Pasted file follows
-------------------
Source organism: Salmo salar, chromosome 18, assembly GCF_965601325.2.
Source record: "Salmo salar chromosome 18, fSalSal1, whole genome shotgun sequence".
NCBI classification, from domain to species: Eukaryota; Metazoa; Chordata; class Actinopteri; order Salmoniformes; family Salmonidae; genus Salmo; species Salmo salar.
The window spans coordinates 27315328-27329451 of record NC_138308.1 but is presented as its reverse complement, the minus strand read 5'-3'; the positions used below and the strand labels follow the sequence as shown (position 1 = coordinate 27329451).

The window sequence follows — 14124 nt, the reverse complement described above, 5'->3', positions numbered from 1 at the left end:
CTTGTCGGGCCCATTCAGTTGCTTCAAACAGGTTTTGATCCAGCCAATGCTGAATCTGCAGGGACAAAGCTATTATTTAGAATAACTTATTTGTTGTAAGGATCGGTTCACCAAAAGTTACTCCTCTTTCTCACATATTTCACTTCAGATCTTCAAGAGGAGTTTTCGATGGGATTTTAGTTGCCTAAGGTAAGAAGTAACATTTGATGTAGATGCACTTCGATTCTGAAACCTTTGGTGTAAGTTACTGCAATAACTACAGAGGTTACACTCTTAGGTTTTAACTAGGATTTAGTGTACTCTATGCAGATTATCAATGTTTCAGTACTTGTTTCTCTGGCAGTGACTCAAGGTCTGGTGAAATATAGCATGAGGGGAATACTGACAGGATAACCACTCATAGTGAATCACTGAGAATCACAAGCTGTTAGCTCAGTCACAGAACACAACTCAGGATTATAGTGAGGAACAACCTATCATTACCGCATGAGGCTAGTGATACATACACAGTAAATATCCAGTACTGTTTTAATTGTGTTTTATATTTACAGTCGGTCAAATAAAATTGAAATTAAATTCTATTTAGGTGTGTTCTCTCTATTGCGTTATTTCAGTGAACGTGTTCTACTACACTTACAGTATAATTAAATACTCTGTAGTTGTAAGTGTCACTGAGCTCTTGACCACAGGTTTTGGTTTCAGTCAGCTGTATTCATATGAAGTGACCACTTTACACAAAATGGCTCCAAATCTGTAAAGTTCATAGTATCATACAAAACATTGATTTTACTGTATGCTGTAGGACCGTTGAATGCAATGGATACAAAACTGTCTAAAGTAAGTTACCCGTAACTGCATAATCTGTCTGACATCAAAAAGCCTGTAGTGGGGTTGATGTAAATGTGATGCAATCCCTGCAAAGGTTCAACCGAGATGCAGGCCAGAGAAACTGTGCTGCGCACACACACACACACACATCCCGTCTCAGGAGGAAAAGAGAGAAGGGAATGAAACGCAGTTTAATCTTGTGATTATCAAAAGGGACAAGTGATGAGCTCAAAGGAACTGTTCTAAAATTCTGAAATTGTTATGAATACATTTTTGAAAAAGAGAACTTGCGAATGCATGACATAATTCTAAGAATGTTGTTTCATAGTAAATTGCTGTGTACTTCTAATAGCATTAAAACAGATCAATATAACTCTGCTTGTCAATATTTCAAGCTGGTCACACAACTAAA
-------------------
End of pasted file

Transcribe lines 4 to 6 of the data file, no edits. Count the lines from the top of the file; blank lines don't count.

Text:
The window spans coordinates 27315328-27329451 of record NC_138308.1 but is presented as its reverse complement, the minus strand read 5'-3'; the positions used below and the strand labels follow the sequence as shown (position 1 = coordinate 27329451).

The window sequence follows — 14124 nt, the reverse complement described above, 5'->3', positions numbered from 1 at the left end:
CTTGTCGGGCCCATTCAGTTGCTTCAAACAGGTTTTGATCCAGCCAATGCTGAATCTGCAGGGACAAAGCTATTATTTAGAATAACTTATTTGTTGTAAGGATCGGTTCACCAAAAGTTACTCCTCTTTCTCACATATTTCACTTCAGATCTTCAAGAGGAGTTTTCGATGGGATTTTAGTTGCCTAAGGTAAGAAGTAACATTTGATGTAGATGCACTTCGATTCTGAAACCTTTGGTGTAAGTTACTGCAATAACTACAGAGGTTACACTCTTAGGTTTTAACTAGGATTTAGTGTACTCTATGCAGATTATCAATGTTTCAGTACTTGTTTCTCTGGCAGTGACTCAAGGTCTGGTGAAATATAGCATGAGGGGAATACTGACAGGATAACCACTCATAGTGAATCACTGAGAATCACAAGCTGTTAGCTCAGTCACAGAACACAACTCAGGATTATAGTGAGGAACAACCTATCATTACCGCATGAGGCTAGTGATACATACACAGTAAATATCCAGTACTGTTTTAATTGTGTTTTATATTTACAGTCGGTCAAATAAAATTGAAATTAAATTCTATTTAGGTGTGTTCTCTCTATTGCGTTATTTCAGTGAACGTGTTCTACTACACTTACAGTATAATTAAATACTCTGTAGTTGTAAGTGTCACTGAGCTCTTGACCACAGGTTTTGGTTTCAGTCAGCTGTATTCATATGAAGTGACCACTTTACACAAAATGGCTCCAAATCTGTAAAGTTCATAGTATCATACAAAACATTGATTTTACTGTATGCTGTAGGACCGTTGAATGCAATGGATACAAAACTGTCTAAAGTAAGTTACCCGTAACTGCATAATCTGTCTGACATCAAAAAGCCTGTAGTGGGGTTGATGTAAATGTGATGCAATCCCTGCAAAGGTTCAACCGAGATGCAGGCCAGAGAAACTGTGCTGCGCACACACACACACACACATCCCGTCTCAGGAGGAAAAGAGAGAAGGGAATGAAACGCAGTTTAATCTTGTGATTATCAAAAGGGACAAGTGATGAGCTCAAAGGAACTGTTCTAAAATTCTGAAATTGTTATGAATACATTTTTGAAAAAGAGAACTTGCGAATGCATGACATAATTCTAAGAATGTTGTTTCATAGTAAATTGCTGTGTACTTCTAATAGCATTAAAACAGATCAATATAACTCTGCTTGTCAATATTTCAAGCTGGTCACACAACTAAA